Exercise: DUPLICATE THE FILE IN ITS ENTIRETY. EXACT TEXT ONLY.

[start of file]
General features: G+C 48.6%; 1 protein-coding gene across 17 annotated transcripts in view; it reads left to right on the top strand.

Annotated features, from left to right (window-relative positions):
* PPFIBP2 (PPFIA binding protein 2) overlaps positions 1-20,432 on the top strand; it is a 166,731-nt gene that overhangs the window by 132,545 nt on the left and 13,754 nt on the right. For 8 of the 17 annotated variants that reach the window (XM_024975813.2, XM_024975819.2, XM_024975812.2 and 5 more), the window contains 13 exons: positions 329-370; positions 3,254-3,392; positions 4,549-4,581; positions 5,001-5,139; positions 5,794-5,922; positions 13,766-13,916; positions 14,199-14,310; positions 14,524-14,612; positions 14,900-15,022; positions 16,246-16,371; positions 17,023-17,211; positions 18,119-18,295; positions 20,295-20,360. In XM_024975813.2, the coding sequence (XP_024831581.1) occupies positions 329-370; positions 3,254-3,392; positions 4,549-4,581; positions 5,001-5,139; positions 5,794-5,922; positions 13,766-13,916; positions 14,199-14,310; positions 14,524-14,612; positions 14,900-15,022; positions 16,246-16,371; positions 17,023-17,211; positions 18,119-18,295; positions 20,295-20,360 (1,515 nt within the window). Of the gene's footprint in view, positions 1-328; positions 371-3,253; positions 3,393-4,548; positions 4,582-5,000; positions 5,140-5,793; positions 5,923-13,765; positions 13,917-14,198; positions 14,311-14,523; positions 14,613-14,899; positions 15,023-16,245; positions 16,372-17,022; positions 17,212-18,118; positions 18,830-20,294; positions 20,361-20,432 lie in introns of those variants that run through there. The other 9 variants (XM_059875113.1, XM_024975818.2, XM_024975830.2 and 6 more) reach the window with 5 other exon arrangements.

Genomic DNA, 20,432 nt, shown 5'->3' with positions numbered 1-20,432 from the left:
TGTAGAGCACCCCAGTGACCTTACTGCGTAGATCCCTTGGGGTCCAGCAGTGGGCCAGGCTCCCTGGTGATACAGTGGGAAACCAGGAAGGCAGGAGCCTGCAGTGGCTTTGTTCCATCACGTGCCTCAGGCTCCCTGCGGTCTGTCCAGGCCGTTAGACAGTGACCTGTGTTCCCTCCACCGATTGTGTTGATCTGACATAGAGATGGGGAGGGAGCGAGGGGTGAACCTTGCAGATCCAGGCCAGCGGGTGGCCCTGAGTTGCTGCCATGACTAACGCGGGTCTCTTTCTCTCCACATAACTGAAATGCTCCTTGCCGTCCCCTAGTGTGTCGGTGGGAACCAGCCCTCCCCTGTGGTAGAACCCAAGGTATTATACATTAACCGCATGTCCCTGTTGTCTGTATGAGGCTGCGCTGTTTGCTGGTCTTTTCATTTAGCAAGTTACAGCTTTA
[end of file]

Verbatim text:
General features: G+C 48.6%; 1 protein-coding gene across 17 annotated transcripts in view; it reads left to right on the top strand.

Annotated features, from left to right (window-relative positions):
* PPFIBP2 (PPFIA binding protein 2) overlaps positions 1-20,432 on the top strand; it is a 166,731-nt gene that overhangs the window by 132,545 nt on the left and 13,754 nt on the right. For 8 of the 17 annotated variants that reach the window (XM_024975813.2, XM_024975819.2, XM_024975812.2 and 5 more), the window contains 13 exons: positions 329-370; positions 3,254-3,392; positions 4,549-4,581; positions 5,001-5,139; positions 5,794-5,922; positions 13,766-13,916; positions 14,199-14,310; positions 14,524-14,612; positions 14,900-15,022; positions 16,246-16,371; positions 17,023-17,211; positions 18,119-18,295; positions 20,295-20,360. In XM_024975813.2, the coding sequence (XP_024831581.1) occupies positions 329-370; positions 3,254-3,392; positions 4,549-4,581; positions 5,001-5,139; positions 5,794-5,922; positions 13,766-13,916; positions 14,199-14,310; positions 14,524-14,612; positions 14,900-15,022; positions 16,246-16,371; positions 17,023-17,211; positions 18,119-18,295; positions 20,295-20,360 (1,515 nt within the window). Of the gene's footprint in view, positions 1-328; positions 371-3,253; positions 3,393-4,548; positions 4,582-5,000; positions 5,140-5,793; positions 5,923-13,765; positions 13,917-14,198; positions 14,311-14,523; positions 14,613-14,899; positions 15,023-16,245; positions 16,372-17,022; positions 17,212-18,118; positions 18,830-20,294; positions 20,361-20,432 lie in introns of those variants that run through there. The other 9 variants (XM_059875113.1, XM_024975818.2, XM_024975830.2 and 6 more) reach the window with 5 other exon arrangements.

Genomic DNA, 20,432 nt, shown 5'->3' with positions numbered 1-20,432 from the left:
TGTAGAGCACCCCAGTGACCTTACTGCGTAGATCCCTTGGGGTCCAGCAGTGGGCCAGGCTCCCTGGTGATACAGTGGGAAACCAGGAAGGCAGGAGCCTGCAGTGGCTTTGTTCCATCACGTGCCTCAGGCTCCCTGCGGTCTGTCCAGGCCGTTAGACAGTGACCTGTGTTCCCTCCACCGATTGTGTTGATCTGACATAGAGATGGGGAGGGAGCGAGGGGTGAACCTTGCAGATCCAGGCCAGCGGGTGGCCCTGAGTTGCTGCCATGACTAACGCGGGTCTCTTTCTCTCCACATAACTGAAATGCTCCTTGCCGTCCCCTAGTGTGTCGGTGGGAACCAGCCCTCCCCTGTGGTAGAACCCAAGGTATTATACATTAACCGCATGTCCCTGTTGTCTGTATGAGGCTGCGCTGTTTGCTGGTCTTTTCATTTAGCAAGTTACAGCTTTA